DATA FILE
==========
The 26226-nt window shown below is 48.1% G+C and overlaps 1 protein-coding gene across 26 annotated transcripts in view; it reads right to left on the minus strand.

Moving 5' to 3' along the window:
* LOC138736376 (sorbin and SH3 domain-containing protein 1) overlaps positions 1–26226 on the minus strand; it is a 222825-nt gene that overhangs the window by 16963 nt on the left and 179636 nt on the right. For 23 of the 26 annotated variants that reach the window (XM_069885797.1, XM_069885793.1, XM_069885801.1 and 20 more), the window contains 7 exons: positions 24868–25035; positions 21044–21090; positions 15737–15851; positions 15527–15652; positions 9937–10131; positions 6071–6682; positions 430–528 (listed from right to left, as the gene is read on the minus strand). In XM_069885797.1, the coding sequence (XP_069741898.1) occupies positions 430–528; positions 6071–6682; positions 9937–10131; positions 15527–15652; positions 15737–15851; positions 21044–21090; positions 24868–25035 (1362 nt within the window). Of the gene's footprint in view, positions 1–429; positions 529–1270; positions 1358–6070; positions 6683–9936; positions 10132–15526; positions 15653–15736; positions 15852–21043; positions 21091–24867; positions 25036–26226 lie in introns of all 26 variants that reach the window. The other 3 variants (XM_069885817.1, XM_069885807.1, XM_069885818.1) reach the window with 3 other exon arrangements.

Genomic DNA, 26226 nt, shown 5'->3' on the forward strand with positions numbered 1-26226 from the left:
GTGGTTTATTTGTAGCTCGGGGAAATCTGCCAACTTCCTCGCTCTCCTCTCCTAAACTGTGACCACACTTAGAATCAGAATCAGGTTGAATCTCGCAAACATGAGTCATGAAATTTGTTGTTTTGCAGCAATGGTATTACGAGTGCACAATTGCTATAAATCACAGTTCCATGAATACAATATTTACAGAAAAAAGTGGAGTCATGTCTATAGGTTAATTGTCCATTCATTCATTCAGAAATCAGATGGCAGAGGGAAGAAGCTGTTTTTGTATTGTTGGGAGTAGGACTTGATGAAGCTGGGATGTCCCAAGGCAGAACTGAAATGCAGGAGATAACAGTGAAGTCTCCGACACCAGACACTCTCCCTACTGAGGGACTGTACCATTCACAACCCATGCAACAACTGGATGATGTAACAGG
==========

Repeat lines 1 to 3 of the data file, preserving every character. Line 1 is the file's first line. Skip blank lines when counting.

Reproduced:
The 26226-nt window shown below is 48.1% G+C and overlaps 1 protein-coding gene across 26 annotated transcripts in view; it reads right to left on the minus strand.

Moving 5' to 3' along the window:
* LOC138736376 (sorbin and SH3 domain-containing protein 1) overlaps positions 1–26226 on the minus strand; it is a 222825-nt gene that overhangs the window by 16963 nt on the left and 179636 nt on the right. For 23 of the 26 annotated variants that reach the window (XM_069885797.1, XM_069885793.1, XM_069885801.1 and 20 more), the window contains 7 exons: positions 24868–25035; positions 21044–21090; positions 15737–15851; positions 15527–15652; positions 9937–10131; positions 6071–6682; positions 430–528 (listed from right to left, as the gene is read on the minus strand). In XM_069885797.1, the coding sequence (XP_069741898.1) occupies positions 430–528; positions 6071–6682; positions 9937–10131; positions 15527–15652; positions 15737–15851; positions 21044–21090; positions 24868–25035 (1362 nt within the window). Of the gene's footprint in view, positions 1–429; positions 529–1270; positions 1358–6070; positions 6683–9936; positions 10132–15526; positions 15653–15736; positions 15852–21043; positions 21091–24867; positions 25036–26226 lie in introns of all 26 variants that reach the window. The other 3 variants (XM_069885817.1, XM_069885807.1, XM_069885818.1) reach the window with 3 other exon arrangements.